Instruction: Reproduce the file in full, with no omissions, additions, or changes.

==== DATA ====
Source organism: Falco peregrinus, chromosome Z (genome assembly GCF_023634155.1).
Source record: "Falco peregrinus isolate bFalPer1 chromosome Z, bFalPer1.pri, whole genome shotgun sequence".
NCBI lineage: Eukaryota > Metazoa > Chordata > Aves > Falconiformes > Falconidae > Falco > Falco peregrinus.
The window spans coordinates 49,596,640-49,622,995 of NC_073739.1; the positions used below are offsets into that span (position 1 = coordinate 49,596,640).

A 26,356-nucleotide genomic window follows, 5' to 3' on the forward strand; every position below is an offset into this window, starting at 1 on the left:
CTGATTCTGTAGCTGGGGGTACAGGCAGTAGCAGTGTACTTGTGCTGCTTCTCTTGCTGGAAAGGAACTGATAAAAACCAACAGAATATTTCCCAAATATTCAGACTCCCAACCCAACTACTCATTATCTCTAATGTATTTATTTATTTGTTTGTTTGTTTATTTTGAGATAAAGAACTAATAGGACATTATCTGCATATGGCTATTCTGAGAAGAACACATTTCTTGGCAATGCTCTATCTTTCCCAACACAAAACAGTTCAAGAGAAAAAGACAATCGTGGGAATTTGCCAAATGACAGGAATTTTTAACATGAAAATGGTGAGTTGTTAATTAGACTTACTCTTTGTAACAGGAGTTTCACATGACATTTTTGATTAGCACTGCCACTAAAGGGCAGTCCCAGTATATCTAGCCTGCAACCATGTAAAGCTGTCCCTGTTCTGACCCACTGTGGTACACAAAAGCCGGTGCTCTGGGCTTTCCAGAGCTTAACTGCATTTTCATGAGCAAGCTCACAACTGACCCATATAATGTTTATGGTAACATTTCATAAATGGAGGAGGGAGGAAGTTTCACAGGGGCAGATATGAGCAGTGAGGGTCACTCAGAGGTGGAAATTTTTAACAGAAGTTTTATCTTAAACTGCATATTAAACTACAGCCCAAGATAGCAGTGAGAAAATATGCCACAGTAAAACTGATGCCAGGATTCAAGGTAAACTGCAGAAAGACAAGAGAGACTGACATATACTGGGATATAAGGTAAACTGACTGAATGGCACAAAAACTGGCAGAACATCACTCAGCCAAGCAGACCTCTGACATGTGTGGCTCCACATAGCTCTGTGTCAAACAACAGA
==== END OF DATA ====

Source organism: Falco peregrinus, chromosome Z (genome assembly GCF_023634155.1).
Source record: "Falco peregrinus isolate bFalPer1 chromosome Z, bFalPer1.pri, whole genome shotgun sequence".
NCBI lineage: Eukaryota > Metazoa > Chordata > Aves > Falconiformes > Falconidae > Falco > Falco peregrinus.
The window spans coordinates 49,596,640-49,622,995 of NC_073739.1; the positions used below are offsets into that span (position 1 = coordinate 49,596,640).

A 26,356-nucleotide genomic window follows, 5' to 3' on the forward strand; every position below is an offset into this window, starting at 1 on the left:
CTGATTCTGTAGCTGGGGGTACAGGCAGTAGCAGTGTACTTGTGCTGCTTCTCTTGCTGGAAAGGAACTGATAAAAACCAACAGAATATTTCCCAAATATTCAGACTCCCAACCCAACTACTCATTATCTCTAATGTATTTATTTATTTGTTTGTTTGTTTATTTTGAGATAAAGAACTAATAGGACATTATCTGCATATGGCTATTCTGAGAAGAACACATTTCTTGGCAATGCTCTATCTTTCCCAACACAAAACAGTTCAAGAGAAAAAGACAATCGTGGGAATTTGCCAAATGACAGGAATTTTTAACATGAAAATGGTGAGTTGTTAATTAGACTTACTCTTTGTAACAGGAGTTTCACATGACATTTTTGATTAGCACTGCCACTAAAGGGCAGTCCCAGTATATCTAGCCTGCAACCATGTAAAGCTGTCCCTGTTCTGACCCACTGTGGTACACAAAAGCCGGTGCTCTGGGCTTTCCAGAGCTTAACTGCATTTTCATGAGCAAGCTCACAACTGACCCATATAATGTTTATGGTAACATTTCATAAATGGAGGAGGGAGGAAGTTTCACAGGGGCAGATATGAGCAGTGAGGGTCACTCAGAGGTGGAAATTTTTAACAGAAGTTTTATCTTAAACTGCATATTAAACTACAGCCCAAGATAGCAGTGAGAAAATATGCCACAGTAAAACTGATGCCAGGATTCAAGGTAAACTGCAGAAAGACAAGAGAGACTGACATATACTGGGATATAAGGTAAACTGACTGAATGGCACAAAAACTGGCAGAACATCACTCAGCCAAGCAGACCTCTGACATGTGTGGCTCCACATAGCTCTGTGTCAAACAACAGA